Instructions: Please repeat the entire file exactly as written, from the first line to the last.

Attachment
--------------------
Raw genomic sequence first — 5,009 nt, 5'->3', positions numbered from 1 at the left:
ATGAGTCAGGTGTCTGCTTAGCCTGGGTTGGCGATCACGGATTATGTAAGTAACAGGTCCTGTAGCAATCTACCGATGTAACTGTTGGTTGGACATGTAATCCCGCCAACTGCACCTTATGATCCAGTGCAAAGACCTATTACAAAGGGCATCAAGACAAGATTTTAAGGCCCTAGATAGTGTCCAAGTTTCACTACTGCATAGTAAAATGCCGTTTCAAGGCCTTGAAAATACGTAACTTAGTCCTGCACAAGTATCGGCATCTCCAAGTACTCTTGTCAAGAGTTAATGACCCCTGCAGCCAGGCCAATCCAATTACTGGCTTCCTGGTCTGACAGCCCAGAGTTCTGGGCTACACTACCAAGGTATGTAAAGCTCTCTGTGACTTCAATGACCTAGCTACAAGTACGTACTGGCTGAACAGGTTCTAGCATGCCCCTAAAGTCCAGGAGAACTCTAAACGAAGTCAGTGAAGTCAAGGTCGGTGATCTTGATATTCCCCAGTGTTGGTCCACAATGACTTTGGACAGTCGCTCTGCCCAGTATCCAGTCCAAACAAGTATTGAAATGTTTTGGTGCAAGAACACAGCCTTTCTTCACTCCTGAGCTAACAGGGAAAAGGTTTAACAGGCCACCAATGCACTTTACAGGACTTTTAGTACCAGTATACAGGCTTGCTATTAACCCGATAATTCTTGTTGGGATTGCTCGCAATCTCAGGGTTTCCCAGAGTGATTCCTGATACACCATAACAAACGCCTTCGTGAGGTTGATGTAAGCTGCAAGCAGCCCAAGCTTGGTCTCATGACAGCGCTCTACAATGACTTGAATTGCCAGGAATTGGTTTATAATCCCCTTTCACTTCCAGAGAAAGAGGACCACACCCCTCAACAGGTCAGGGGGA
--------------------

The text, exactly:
Raw genomic sequence first — 5,009 nt, 5'->3', positions numbered from 1 at the left:
ATGAGTCAGGTGTCTGCTTAGCCTGGGTTGGCGATCACGGATTATGTAAGTAACAGGTCCTGTAGCAATCTACCGATGTAACTGTTGGTTGGACATGTAATCCCGCCAACTGCACCTTATGATCCAGTGCAAAGACCTATTACAAAGGGCATCAAGACAAGATTTTAAGGCCCTAGATAGTGTCCAAGTTTCACTACTGCATAGTAAAATGCCGTTTCAAGGCCTTGAAAATACGTAACTTAGTCCTGCACAAGTATCGGCATCTCCAAGTACTCTTGTCAAGAGTTAATGACCCCTGCAGCCAGGCCAATCCAATTACTGGCTTCCTGGTCTGACAGCCCAGAGTTCTGGGCTACACTACCAAGGTATGTAAAGCTCTCTGTGACTTCAATGACCTAGCTACAAGTACGTACTGGCTGAACAGGTTCTAGCATGCCCCTAAAGTCCAGGAGAACTCTAAACGAAGTCAGTGAAGTCAAGGTCGGTGATCTTGATATTCCCCAGTGTTGGTCCACAATGACTTTGGACAGTCGCTCTGCCCAGTATCCAGTCCAAACAAGTATTGAAATGTTTTGGTGCAAGAACACAGCCTTTCTTCACTCCTGAGCTAACAGGGAAAAGGTTTAACAGGCCACCAATGCACTTTACAGGACTTTTAGTACCAGTATACAGGCTTGCTATTAACCCGATAATTCTTGTTGGGATTGCTCGCAATCTCAGGGTTTCCCAGAGTGATTCCTGATACACCATAACAAACGCCTTCGTGAGGTTGATGTAAGCTGCAAGCAGCCCAAGCTTGGTCTCATGACAGCGCTCTACAATGACTTGAATTGCCAGGAATTGGTTTATAATCCCCTTTCACTTCCAGAGAAAGAGGACCACACCCCTCAACAGGTCAGGGGGA